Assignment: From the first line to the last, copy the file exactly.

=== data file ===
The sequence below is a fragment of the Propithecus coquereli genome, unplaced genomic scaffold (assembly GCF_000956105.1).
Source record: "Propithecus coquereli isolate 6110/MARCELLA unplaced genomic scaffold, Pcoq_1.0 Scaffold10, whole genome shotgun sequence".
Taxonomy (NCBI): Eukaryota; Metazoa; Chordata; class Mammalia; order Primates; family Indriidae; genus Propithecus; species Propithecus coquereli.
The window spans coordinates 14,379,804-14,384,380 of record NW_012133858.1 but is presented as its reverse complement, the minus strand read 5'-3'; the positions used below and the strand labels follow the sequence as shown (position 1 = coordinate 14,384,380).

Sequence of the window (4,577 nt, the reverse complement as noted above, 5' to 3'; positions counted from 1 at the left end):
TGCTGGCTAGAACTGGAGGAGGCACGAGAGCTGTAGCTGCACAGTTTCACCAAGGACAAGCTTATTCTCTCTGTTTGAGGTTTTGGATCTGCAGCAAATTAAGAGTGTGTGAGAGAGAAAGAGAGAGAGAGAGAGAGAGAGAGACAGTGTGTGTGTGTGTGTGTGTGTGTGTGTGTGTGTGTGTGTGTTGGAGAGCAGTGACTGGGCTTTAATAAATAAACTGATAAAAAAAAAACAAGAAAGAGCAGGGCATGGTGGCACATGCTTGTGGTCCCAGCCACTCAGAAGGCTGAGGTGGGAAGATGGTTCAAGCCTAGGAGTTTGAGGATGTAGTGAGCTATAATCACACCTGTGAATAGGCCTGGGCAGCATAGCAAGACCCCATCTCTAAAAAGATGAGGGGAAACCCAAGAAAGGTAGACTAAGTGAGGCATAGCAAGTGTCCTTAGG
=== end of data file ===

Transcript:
The sequence below is a fragment of the Propithecus coquereli genome, unplaced genomic scaffold (assembly GCF_000956105.1).
Source record: "Propithecus coquereli isolate 6110/MARCELLA unplaced genomic scaffold, Pcoq_1.0 Scaffold10, whole genome shotgun sequence".
Taxonomy (NCBI): Eukaryota; Metazoa; Chordata; class Mammalia; order Primates; family Indriidae; genus Propithecus; species Propithecus coquereli.
The window spans coordinates 14,379,804-14,384,380 of record NW_012133858.1 but is presented as its reverse complement, the minus strand read 5'-3'; the positions used below and the strand labels follow the sequence as shown (position 1 = coordinate 14,384,380).

Sequence of the window (4,577 nt, the reverse complement as noted above, 5' to 3'; positions counted from 1 at the left end):
TGCTGGCTAGAACTGGAGGAGGCACGAGAGCTGTAGCTGCACAGTTTCACCAAGGACAAGCTTATTCTCTCTGTTTGAGGTTTTGGATCTGCAGCAAATTAAGAGTGTGTGAGAGAGAAAGAGAGAGAGAGAGAGAGAGAGAGACAGTGTGTGTGTGTGTGTGTGTGTGTGTGTGTGTGTGTGTGTGTTGGAGAGCAGTGACTGGGCTTTAATAAATAAACTGATAAAAAAAAAACAAGAAAGAGCAGGGCATGGTGGCACATGCTTGTGGTCCCAGCCACTCAGAAGGCTGAGGTGGGAAGATGGTTCAAGCCTAGGAGTTTGAGGATGTAGTGAGCTATAATCACACCTGTGAATAGGCCTGGGCAGCATAGCAAGACCCCATCTCTAAAAAGATGAGGGGAAACCCAAGAAAGGTAGACTAAGTGAGGCATAGCAAGTGTCCTTAGG